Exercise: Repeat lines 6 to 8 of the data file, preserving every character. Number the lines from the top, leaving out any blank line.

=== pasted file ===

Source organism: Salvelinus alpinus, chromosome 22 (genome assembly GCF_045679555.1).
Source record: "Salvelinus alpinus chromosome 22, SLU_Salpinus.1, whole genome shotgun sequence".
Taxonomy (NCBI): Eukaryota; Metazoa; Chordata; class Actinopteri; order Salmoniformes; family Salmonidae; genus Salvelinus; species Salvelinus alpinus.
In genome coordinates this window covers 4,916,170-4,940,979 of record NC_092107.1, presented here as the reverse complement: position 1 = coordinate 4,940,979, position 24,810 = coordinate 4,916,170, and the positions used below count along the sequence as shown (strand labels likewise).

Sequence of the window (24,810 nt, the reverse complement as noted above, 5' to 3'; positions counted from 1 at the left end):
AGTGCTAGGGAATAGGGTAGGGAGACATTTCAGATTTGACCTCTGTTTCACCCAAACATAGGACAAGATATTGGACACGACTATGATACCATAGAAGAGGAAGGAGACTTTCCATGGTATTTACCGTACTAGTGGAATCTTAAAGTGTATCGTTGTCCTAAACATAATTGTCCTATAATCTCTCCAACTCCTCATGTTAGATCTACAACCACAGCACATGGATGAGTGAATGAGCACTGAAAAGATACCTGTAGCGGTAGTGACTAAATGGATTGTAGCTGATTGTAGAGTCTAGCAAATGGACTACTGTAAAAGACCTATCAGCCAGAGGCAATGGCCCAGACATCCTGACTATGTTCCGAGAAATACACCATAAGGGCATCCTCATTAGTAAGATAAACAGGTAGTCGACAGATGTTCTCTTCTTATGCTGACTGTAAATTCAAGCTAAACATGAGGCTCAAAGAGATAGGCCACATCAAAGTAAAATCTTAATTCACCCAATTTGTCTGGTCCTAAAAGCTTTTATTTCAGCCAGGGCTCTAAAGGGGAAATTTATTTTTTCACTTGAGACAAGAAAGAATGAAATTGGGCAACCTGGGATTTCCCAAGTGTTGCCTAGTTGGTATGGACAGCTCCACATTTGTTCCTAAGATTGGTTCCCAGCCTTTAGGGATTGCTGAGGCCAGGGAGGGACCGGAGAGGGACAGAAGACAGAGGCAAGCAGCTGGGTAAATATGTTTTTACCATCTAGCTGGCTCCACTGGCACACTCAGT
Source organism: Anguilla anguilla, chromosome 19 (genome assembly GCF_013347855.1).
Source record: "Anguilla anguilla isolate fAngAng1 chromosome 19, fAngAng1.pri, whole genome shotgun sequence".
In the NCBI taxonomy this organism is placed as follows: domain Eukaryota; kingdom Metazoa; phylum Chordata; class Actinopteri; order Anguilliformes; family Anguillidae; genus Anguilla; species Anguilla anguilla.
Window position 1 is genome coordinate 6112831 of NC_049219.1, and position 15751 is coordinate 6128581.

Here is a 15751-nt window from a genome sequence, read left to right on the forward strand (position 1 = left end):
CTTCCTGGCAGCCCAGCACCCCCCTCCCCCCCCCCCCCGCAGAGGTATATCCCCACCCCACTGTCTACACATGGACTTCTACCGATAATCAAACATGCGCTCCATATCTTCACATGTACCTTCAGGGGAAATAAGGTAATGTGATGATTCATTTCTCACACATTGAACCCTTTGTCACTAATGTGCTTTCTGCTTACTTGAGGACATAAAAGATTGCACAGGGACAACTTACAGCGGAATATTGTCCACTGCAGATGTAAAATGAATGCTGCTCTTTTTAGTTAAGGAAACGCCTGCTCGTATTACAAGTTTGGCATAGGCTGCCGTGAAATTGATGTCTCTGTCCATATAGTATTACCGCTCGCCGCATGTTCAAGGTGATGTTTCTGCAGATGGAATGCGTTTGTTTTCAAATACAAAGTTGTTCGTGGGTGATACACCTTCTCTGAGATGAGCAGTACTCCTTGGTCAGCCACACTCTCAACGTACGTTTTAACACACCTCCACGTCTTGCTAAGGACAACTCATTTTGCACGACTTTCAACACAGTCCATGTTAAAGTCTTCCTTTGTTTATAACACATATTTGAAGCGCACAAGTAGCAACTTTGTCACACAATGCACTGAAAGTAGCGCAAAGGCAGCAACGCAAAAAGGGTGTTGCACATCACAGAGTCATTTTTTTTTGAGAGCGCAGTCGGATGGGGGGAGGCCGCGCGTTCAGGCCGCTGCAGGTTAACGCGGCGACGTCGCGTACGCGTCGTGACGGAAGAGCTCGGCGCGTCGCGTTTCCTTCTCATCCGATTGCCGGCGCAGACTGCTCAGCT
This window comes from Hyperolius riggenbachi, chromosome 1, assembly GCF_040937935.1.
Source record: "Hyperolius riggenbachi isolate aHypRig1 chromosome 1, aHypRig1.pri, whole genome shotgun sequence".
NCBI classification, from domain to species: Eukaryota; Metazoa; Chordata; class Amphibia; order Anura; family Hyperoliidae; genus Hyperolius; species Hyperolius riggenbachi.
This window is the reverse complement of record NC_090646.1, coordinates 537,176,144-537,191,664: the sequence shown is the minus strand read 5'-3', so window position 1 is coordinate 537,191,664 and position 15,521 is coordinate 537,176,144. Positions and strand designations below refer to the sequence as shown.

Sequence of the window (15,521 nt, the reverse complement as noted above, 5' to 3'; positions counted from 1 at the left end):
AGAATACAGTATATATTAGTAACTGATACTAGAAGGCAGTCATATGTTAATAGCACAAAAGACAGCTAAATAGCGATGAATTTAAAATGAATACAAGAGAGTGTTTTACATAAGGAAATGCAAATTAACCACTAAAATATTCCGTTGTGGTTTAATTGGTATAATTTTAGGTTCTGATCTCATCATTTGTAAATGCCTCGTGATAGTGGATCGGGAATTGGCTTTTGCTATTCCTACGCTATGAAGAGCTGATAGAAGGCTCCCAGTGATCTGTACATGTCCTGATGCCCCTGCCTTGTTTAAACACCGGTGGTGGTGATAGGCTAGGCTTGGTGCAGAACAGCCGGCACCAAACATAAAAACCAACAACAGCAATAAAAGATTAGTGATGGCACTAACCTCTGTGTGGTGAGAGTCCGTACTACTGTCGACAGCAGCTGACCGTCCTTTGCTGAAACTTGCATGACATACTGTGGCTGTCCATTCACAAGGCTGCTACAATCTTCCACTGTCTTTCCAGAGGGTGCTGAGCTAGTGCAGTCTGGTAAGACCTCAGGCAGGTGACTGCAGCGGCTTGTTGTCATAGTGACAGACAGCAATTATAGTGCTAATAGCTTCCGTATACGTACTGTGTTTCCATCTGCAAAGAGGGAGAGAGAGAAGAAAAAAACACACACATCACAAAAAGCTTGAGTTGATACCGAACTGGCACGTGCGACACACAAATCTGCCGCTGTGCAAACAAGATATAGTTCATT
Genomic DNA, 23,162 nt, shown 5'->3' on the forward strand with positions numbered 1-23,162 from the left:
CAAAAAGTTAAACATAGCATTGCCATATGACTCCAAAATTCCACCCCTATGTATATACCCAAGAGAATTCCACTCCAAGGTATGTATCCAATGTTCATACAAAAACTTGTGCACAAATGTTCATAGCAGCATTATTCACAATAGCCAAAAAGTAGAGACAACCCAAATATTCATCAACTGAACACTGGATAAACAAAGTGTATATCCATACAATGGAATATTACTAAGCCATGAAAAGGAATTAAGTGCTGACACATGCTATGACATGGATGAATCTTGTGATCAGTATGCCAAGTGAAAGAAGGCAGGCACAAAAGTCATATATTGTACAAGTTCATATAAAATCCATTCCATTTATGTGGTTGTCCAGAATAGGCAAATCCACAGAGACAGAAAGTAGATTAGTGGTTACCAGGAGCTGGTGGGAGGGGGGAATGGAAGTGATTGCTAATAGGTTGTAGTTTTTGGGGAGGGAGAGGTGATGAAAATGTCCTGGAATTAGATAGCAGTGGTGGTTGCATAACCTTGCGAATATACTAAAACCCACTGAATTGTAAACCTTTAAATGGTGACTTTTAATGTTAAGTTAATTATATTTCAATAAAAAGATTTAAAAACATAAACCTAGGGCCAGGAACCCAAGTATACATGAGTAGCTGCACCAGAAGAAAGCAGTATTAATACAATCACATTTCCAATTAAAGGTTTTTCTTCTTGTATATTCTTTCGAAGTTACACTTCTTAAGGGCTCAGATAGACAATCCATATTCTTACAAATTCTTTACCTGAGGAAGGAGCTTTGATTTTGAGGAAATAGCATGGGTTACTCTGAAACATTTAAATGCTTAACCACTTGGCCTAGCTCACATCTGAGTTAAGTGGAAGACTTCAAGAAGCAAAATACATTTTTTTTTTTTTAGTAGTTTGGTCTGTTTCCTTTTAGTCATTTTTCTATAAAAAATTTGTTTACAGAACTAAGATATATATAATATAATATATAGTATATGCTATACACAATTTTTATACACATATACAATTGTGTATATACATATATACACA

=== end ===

AGTGCTAGGGAATAGGGTAGGGAGACATTTCAGATTTGACCTCTGTTTCACCCAAACATAGGACAAGATATTGGACACGACTATGATACCATAGAAGAGGAAGGAGACTTTCCATGGTATTTACCGTACTAGTGGAATCTTAAAGTGTATCGTTGTCCTAAACATAATTGTCCTATAATCTCTCCAACTCCTCATGTTAGATCTACAACCACAGCACATGGATGAGTGAATGAGCACTGAAAAGATACCTGTAGCGGTAGTGACTAAATGGATTGTAGCTGATTGTAGAGTCTAGCAAATGGACTACTGTAAAAGACCTATCAGCCAGAGGCAATGGCCCAGACATCCTGACTATGTTCCGAGAAATACACCATAAGGGCATCCTCATTAGTAAGATAAACAGGTAGTCGACAGATGTTCTCTTCTTATGCTGACTGTAAATTCAAGCTAAACATGAGGCTCAAAGAGATAGGCCACATCAAAGTAAAATCTTAATTCACCCAATTTGTCTGGTCCTAAAAGCTTTTATTTCAGCCAGGGCTCTAAAGGGGAAATTTATTTTTTCACTTGAGACAAGAAAGAATGAAATTGGGCAACCTGGGATTTCCCAAGTGTTGCCTAGTTGGTATGGACAGCTCCACATTTGTTCCTAAGATTGGTTCCCAGCCTTTAGGGATTGCTGAGGCCAGGGAGGGACCGGAGAGGGACAGAAGACAGAGGCAAGCAGCTGGGTAAATATGTTTTTACCATCTAGCTGGCTCCACTGGCACACTCAGT
Source organism: Anguilla anguilla, chromosome 19 (genome assembly GCF_013347855.1).
Source record: "Anguilla anguilla isolate fAngAng1 chromosome 19, fAngAng1.pri, whole genome shotgun sequence".